Obama hasn't done a single thing yet that is hopey, changey, or that he promised to do. Yet these dopes (except for NORML) still think he's going to do what he said?



    It's been three weeks since he was elected and we've still got two months to go until he actually takes office. Can wait until at least February before we start criticizing Obama for "not doing a single thing".

    I wouldn't read too much into the pick of Holder. He's someone with extensive experience inside the DOJ, the kind of person you want to fix all of the things that have been broken at Justice over the last eight years. It looks a lot more like an operational choice than an ideological one.

  • ||

    John, maybe "change" really meant, "Clinton w/out the sleaziness and sex?"

  • ||

    BDB,

    What about the free trade part of Clinton's legacy?

  • ||

    The other problem he has is that he has never done anything. Governors like Clinton or Bush bring their own mafias from the States they come from. Obama doesn't have that. I mean who is going to bring with him from Chicago? Bill Ayers or Jeremiah Wright?



    Fuck you John for saying something I agree with...

    Seriously though, who'd you expect him to nominate? Think of them as his executive branch training wheels. Hopefully he can keep them in line and stick to his promises(stop laughing).

    Another way to look at it - you don't get ahead in the political climate of past without being hard on crime/drugs/etc. Being reasonable on those issues wouldn't get you promoted into the jobs where you'd get the experience that would qualify you to obtain a cabinet level position. So hopefully these guys are unprincipled yes-men like everyone else in D.C. and they fall in line with their new boss's wishes.

    Hopefully.

  • ||

    "Clinton w/out the sleaziness and sex?"

    The sleaziness and the sex was the best part. Ever noticed how the economy boomed while Washington was wrapped up in a swirling miasma of vagina-cigars and cum-stained dresses?

  • John \"Wonk\" Walters||

    Buyers' remorse: 99.9% of MMJ/reform advocates voted for Obama. Their web sites want nothing to do with anything negative about him and will take down anything negative said about him & this issue. Some change, eh?

    Meet the new boss: same as the old boss.

  • ||

    Drugs are bad...mmmkay.

  • ||

    SugarFree,

    You just expanded my vocabulary. I'm gonna have to use the phrase "swirling miasma" sometime today.

  • ||

    and I'll be using "vagina-cigars".

  • ||

    "Naga Sadow | November 20, 2008, 2:21pm | #
    BDB,

    What about the free trade part of Clinton's legacy?"

    Obama will be a free trader and Kos will throw a hissy fit. Just watch.

  • ||

    Ever noticed how the economy boomed while Washington was wrapped up in a swirling miasma of vagina-cigars and cum-stained dresses?

    Having D.C. completely wrapped up in a stupid, pointless partisan scandal is 100% the way to go. You get entertainment, politicians doing nothing, and hopefully some ruined/destroyed careers. You can't lose.

  • ||

    Umm, SOME drugs are already legal. Alcohol comes to mind. Obama, Holder e.g. are just alcohol supremacists.

  • ||

    What about the free trade part of Clinton's legacy?

    Yeah, without that part too.

  • ||

    Sorry BDB, but Xeones basically stated my thoughts.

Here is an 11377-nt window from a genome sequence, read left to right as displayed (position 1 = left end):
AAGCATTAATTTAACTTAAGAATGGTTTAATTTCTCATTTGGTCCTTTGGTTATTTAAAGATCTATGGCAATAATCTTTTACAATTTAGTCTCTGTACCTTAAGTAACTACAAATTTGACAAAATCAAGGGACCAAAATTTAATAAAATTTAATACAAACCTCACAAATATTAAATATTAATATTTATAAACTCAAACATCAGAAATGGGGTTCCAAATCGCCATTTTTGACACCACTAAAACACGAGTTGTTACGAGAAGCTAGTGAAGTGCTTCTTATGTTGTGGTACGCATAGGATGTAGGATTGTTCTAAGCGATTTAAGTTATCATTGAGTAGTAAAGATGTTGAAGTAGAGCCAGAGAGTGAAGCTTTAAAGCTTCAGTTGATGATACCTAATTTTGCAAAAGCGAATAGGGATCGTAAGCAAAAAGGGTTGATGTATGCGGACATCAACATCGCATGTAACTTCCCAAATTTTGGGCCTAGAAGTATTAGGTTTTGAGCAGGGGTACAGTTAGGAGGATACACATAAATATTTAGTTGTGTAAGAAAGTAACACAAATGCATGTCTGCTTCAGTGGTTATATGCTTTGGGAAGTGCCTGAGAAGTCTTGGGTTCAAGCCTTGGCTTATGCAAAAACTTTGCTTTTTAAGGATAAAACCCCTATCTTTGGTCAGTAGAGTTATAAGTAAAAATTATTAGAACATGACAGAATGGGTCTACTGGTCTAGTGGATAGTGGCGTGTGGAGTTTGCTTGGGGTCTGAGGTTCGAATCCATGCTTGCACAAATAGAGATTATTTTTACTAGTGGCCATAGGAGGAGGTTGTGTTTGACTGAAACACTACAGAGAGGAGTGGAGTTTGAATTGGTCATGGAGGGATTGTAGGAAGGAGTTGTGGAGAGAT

• ||

    Eh, we will see.

  • ||

    "Having D.C. completely wrapped up in a stupid, pointless partisan scandal is 100% the way to go. You get entertainment, politicians doing nothing, and hopefully some ruined/destroyed careers. You can't lose."

    That is not really true. The 90s economy was in no small part the result of Bush I facing the S&L crisis and Clinton and Gingrich getting NAFTA and capital gains cuts through and also controling spending. They did do somethings back then besides investigate one another. But even then, a lot of the 1990s was the result of the tech bubble. Of course we never suffered the full effects of the tech crash becasue Greenspan pumped up the money supply and helped us get more prosperity in the 00s due to the housing bubble. That didn't work out so well. We would have been better off having our recession in 00 and 01.

  • ||

    BDB,

    Indeed . . . indeed.

  • ||

    Clinton's legacy, to the extent that he has one, is almost entirely thanks to the Republican Congress. Either stopping him from doing something stupid or in, by getting elected in 1994, scaring him into acting all limited governmenty.

    Not that Congress wasn't flawed, but it did briefly play the appropriate role of checking the presidency.

  • ||

    Pro Lib,

    No Censor at work? I am skeptical of your claim.

  • ||

    The tech boom at least left us with a handful of successful internet companies and broadband.

  • ||

    Also, I wouldn't count on the idea of these people falling in line with the boss. Most times in government the boss falls in line with the staff.

    In a high position, the staff determines what information the boss has and thus what decisions he makes. This is especially true of bosses who pride themselves on being practical and non-ideological. Last I heard that was one of Obama's big selling points. The bureaucracy is going to run circles around him.

  • ||

    "The tech boom at least left us with a handful of successful internet companies and broadband."

    Nothing wrong with booms as long as you are willing to take your medicine when the bust comes.

  • ||

    Naga,

    The impeachment was as close to the Censor as we've gotten. And it gave us a great economy! Once I get the Censor in place, politicians will be spending too much time hiding under their desks to pass frivolous and/or unconstitutional laws.